The study highlights how a continuing affordability problem has accentuated inequalities with evidence suggesting "it can [make] the children of affluent owners still richer and the poorest even more disadvantaged".
The wealthiest 10% of the population has seen home values rise at more than three times the rate for the poorest 10%; the impact will continue for future generations as vastly differing levels of wealth are inherited by the next generation.
The report also shows that children born to parents who have no or little housing wealth will not benefit from "life start-up" advantages and stand to inherit nothing.
Evidence from studies contained in the report emphasise the important role that parents play in supporting their offspring into home ownership.
This financial assistance may result in the housing market becoming more polarised, with the children of homeowners representing a greater proportion of all new purchasers.
In addition to the widening wealth gap, the study also highlights that:
* High prices have by-products of overcrowding and poor physical and mental health for people priced out of the market or those who risk repossession;
* The housing market’s twin characteristics of high prices and long-term undersupply encourage cycles of boom and bust, which contribute to volatile consumer spending patterns and therefore impact on the wider economy;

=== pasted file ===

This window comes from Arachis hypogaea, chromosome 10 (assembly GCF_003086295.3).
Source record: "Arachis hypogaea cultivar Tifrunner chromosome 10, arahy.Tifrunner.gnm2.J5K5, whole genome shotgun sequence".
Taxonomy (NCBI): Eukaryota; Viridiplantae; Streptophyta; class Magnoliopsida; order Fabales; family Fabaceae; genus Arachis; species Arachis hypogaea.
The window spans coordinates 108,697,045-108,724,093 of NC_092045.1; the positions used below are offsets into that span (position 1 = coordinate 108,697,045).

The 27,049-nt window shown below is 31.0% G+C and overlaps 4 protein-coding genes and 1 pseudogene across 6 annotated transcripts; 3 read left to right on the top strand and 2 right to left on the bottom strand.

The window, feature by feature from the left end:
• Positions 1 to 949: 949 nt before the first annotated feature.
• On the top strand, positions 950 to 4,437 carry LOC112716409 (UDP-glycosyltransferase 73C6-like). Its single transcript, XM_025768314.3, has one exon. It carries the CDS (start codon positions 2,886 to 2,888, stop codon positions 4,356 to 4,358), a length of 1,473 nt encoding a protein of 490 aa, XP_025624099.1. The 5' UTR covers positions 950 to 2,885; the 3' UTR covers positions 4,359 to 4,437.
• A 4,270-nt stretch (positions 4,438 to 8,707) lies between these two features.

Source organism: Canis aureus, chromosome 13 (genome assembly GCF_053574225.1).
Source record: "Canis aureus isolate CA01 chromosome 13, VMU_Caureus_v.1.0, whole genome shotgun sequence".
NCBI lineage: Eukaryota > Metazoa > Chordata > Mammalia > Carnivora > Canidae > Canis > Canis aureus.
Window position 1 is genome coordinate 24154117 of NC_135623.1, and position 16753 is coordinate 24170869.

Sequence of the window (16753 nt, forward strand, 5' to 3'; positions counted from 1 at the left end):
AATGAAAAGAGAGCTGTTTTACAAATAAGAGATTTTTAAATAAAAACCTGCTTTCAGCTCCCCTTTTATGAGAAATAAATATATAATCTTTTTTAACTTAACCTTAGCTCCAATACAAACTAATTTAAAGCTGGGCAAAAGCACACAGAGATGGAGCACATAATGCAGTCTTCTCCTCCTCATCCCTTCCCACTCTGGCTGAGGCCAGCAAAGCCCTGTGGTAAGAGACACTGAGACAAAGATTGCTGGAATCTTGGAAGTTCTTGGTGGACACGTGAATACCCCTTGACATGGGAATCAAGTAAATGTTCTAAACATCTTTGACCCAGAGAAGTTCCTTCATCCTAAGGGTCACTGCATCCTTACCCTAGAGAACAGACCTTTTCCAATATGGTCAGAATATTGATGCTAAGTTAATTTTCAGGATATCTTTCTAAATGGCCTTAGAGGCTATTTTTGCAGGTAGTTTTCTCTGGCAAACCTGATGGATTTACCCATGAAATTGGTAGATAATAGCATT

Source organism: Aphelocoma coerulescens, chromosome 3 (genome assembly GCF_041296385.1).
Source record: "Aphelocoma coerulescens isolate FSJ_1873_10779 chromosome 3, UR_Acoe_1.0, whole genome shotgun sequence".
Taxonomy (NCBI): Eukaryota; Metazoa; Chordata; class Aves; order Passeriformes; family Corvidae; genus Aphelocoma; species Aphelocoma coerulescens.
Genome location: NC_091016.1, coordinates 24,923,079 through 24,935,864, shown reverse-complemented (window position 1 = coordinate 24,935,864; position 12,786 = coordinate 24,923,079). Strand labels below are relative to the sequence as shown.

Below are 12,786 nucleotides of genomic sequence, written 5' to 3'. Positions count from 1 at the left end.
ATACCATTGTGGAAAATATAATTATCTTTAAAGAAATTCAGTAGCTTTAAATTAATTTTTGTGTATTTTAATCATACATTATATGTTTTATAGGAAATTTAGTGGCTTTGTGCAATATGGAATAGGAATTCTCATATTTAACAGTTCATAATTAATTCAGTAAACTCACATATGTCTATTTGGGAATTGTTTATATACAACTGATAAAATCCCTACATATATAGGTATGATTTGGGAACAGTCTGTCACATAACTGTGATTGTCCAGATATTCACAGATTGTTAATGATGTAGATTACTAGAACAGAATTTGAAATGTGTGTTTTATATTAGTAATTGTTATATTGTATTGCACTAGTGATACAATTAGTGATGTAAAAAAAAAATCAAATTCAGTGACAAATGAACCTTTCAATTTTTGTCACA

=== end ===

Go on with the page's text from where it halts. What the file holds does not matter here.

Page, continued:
* High house prices lead to increased labour costs and problems in recruiting and retaining staff, thereby affecting both the efficiency of the private sector and the delivery of public services;
* Potential first-time buyers either do not purchase – perpetuating inequality and disadvantage – or stretch themselves, buy and risk repossession.
"We are in danger of creating a more polarised society," said Neil McDonald, Chief Executive, NHPAU, "if we fail to tackle our country’s housing affordability problem.
"We commissioned this study because, as a Unit, we were keen to understand how a lack of affordability affects people’s lives beyond the financial.
"We must not be fooled into thinking that the current fall in house prices means the problem is solved. Mortgage rationing means that housing is not more affordable in any real sense. And, in the medium to long term, an undersupply of housing means that affordability will simply worsen once the economy starts to revive."
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